I’ve just come out of a series of discussions on the issue of records preservation, and one of my take-aways is how similar at least one current approach to the issue is to what we nominally call “search.” And the more I think about it, the more I wonder whether search is on its way to becoming everything, even as everything is becoming search.
What I heard this week was highlighted the use of metadata to identify documents that really need to be preserved, whether or not they are already tagged as such. Though the fundamental context here was records retention and archiving, the practice sounded an awful lot like what’s happening in taxonomy-building and autoclassification, where metadata increasingly is being used as soup-starter for constructing vocabularies and categorizing information.
The common thread, of course, is using technology to comb through a corpus of information and any associated descriptors – perhaps even adding those descriptors if need be – to identify documents that meet particular criteria: e.g., they all relate to a particular supplier, or are part of an active legal case, or share a destruction date, or are historically valuable and need to be preserved for all time.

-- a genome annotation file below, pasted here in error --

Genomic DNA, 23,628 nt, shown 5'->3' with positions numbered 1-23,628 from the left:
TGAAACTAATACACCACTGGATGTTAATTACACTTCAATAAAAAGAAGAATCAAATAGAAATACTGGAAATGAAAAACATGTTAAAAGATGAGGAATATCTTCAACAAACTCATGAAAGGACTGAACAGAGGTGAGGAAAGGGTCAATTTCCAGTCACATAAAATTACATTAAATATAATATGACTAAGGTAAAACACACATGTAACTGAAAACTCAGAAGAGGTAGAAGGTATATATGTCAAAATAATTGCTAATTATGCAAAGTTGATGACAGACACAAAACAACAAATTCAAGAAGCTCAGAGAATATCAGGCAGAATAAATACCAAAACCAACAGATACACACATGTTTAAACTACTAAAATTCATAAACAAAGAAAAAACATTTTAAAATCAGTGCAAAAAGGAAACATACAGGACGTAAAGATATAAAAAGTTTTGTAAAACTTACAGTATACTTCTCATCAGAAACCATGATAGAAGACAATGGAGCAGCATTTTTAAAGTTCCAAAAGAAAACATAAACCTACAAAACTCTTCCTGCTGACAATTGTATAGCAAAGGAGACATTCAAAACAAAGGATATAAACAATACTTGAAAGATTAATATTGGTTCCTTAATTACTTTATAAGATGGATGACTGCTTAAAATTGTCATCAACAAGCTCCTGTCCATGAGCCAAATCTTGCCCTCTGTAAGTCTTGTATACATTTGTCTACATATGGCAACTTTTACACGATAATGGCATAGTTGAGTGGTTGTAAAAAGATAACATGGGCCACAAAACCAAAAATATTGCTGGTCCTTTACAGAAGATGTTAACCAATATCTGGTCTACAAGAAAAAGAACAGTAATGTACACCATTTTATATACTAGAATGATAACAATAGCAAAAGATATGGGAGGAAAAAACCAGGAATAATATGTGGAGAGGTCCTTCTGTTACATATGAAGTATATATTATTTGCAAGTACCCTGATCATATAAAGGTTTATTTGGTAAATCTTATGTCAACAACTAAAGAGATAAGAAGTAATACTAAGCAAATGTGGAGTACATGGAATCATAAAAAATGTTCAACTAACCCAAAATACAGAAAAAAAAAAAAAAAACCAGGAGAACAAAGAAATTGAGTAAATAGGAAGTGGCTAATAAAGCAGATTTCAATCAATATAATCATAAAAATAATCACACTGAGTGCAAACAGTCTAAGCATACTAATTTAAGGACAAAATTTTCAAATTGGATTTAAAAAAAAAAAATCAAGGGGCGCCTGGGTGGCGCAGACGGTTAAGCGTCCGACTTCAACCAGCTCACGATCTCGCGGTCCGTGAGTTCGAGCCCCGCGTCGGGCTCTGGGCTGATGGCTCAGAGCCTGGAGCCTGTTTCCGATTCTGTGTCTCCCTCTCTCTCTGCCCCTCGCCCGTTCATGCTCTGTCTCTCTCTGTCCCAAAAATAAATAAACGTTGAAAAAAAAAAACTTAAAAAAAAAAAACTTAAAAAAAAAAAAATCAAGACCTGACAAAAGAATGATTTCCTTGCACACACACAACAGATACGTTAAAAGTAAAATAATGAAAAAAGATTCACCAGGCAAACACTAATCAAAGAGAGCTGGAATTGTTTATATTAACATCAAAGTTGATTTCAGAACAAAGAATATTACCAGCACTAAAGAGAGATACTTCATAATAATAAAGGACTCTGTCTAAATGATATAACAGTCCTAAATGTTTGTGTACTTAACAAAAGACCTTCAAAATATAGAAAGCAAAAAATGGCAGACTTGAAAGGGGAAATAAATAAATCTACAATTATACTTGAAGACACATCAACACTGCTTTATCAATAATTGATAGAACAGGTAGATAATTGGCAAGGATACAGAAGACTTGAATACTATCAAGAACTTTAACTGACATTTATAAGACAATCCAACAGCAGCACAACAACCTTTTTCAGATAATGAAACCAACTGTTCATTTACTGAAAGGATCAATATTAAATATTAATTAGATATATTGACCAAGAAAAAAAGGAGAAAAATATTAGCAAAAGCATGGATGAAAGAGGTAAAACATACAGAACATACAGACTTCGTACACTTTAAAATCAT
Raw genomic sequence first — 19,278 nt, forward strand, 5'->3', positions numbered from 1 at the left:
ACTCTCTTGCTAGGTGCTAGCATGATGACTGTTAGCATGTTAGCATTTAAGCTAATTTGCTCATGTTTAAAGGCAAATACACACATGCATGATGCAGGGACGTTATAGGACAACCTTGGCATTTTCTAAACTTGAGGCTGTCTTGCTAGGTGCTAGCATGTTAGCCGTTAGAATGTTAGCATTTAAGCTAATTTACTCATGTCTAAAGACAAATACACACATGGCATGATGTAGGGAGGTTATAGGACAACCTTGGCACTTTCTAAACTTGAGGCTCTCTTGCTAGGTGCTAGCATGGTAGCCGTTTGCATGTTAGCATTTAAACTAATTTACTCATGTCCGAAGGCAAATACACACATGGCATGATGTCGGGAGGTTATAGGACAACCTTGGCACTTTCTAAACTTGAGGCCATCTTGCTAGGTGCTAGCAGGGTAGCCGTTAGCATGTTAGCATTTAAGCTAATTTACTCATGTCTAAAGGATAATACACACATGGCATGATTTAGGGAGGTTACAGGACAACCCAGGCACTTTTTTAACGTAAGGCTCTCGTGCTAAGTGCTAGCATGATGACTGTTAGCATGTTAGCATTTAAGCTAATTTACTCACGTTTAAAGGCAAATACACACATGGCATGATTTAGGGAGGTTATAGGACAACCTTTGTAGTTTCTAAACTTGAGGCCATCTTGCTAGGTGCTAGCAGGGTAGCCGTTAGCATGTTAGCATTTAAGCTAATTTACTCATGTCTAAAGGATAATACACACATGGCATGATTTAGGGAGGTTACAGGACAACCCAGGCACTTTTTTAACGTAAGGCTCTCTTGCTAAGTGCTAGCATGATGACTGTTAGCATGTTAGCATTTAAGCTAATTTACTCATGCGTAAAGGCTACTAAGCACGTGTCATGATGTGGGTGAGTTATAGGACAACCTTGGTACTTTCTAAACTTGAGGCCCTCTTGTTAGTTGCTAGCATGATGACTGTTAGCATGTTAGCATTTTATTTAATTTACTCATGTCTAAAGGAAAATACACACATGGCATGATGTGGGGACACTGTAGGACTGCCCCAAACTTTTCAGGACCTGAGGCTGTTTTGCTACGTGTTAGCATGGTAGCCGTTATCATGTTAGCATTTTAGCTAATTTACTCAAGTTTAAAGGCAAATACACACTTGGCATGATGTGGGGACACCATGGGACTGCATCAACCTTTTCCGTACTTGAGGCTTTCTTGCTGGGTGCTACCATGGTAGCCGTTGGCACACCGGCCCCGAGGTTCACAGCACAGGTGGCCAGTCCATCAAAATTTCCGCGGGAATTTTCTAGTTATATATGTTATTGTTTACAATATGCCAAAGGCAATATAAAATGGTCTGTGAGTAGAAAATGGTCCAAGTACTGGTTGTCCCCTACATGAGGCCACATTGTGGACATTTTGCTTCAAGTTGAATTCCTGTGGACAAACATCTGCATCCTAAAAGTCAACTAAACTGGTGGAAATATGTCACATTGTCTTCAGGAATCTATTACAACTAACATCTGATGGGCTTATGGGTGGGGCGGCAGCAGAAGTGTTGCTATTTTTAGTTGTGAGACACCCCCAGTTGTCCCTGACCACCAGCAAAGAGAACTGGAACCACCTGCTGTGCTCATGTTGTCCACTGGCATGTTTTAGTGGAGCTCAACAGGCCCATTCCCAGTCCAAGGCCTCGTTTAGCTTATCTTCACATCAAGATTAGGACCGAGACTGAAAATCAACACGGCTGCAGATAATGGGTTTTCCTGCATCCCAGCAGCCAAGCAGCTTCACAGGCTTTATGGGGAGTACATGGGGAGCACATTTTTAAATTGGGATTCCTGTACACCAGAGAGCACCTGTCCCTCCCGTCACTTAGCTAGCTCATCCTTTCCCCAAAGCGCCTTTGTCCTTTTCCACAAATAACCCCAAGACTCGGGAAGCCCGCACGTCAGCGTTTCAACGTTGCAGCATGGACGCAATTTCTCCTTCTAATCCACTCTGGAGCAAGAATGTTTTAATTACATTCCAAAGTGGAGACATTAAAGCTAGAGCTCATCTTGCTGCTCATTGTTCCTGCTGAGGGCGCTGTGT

Vive La Non Difference!
Looked at this way, it’s clear that there really isn’t any significant difference between the latest approaches to search and the latest approaches to preservation. And couldn’t we also say the same of business intelligence and ERP and sales automation? These, too, rely on associating related chunks information so we can perform some sort of value-added task.
The bottom line is that we can no longer think about search as being separate from other applications, as virtually all other applications require search in order to be effective. Which is why I’m coming to the conclusion that search is everything, and everything is search. Even though what we’re really after is “find”!